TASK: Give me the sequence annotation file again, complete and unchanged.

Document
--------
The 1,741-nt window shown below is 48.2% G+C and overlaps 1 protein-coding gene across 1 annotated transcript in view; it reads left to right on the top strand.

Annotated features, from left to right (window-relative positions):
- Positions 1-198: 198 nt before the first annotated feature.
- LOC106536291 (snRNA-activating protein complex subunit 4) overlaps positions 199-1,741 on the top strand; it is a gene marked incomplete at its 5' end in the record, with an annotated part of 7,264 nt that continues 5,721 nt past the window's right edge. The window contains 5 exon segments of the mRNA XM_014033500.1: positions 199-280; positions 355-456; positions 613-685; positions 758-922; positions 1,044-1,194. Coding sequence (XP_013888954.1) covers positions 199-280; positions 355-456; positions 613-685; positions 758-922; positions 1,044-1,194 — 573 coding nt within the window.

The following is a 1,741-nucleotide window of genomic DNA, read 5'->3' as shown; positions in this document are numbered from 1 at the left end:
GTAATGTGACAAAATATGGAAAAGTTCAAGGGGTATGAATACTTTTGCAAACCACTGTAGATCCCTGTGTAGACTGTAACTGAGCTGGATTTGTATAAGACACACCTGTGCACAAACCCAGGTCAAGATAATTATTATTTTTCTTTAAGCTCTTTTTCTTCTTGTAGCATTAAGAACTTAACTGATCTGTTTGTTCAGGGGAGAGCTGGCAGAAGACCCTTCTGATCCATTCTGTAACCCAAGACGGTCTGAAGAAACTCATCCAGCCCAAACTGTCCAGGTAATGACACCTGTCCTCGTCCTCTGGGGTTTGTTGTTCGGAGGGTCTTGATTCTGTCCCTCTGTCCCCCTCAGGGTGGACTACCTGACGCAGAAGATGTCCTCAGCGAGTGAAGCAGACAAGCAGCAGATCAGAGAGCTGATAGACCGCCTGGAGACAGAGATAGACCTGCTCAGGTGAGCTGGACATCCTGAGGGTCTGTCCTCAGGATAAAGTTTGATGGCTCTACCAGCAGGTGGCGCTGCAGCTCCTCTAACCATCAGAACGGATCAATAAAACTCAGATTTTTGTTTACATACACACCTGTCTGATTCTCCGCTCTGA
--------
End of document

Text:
The 1,741-nt window shown below is 48.2% G+C and overlaps 1 protein-coding gene across 1 annotated transcript in view; it reads left to right on the top strand.

Annotated features, from left to right (window-relative positions):
- Positions 1-198: 198 nt before the first annotated feature.
- LOC106536291 (snRNA-activating protein complex subunit 4) overlaps positions 199-1,741 on the top strand; it is a gene marked incomplete at its 5' end in the record, with an annotated part of 7,264 nt that continues 5,721 nt past the window's right edge. The window contains 5 exon segments of the mRNA XM_014033500.1: positions 199-280; positions 355-456; positions 613-685; positions 758-922; positions 1,044-1,194. Coding sequence (XP_013888954.1) covers positions 199-280; positions 355-456; positions 613-685; positions 758-922; positions 1,044-1,194 — 573 coding nt within the window.

The following is a 1,741-nucleotide window of genomic DNA, read 5'->3' as shown; positions in this document are numbered from 1 at the left end:
GTAATGTGACAAAATATGGAAAAGTTCAAGGGGTATGAATACTTTTGCAAACCACTGTAGATCCCTGTGTAGACTGTAACTGAGCTGGATTTGTATAAGACACACCTGTGCACAAACCCAGGTCAAGATAATTATTATTTTTCTTTAAGCTCTTTTTCTTCTTGTAGCATTAAGAACTTAACTGATCTGTTTGTTCAGGGGAGAGCTGGCAGAAGACCCTTCTGATCCATTCTGTAACCCAAGACGGTCTGAAGAAACTCATCCAGCCCAAACTGTCCAGGTAATGACACCTGTCCTCGTCCTCTGGGGTTTGTTGTTCGGAGGGTCTTGATTCTGTCCCTCTGTCCCCCTCAGGGTGGACTACCTGACGCAGAAGATGTCCTCAGCGAGTGAAGCAGACAAGCAGCAGATCAGAGAGCTGATAGACCGCCTGGAGACAGAGATAGACCTGCTCAGGTGAGCTGGACATCCTGAGGGTCTGTCCTCAGGATAAAGTTTGATGGCTCTACCAGCAGGTGGCGCTGCAGCTCCTCTAACCATCAGAACGGATCAATAAAACTCAGATTTTTGTTTACATACACACCTGTCTGATTCTCCGCTCTGA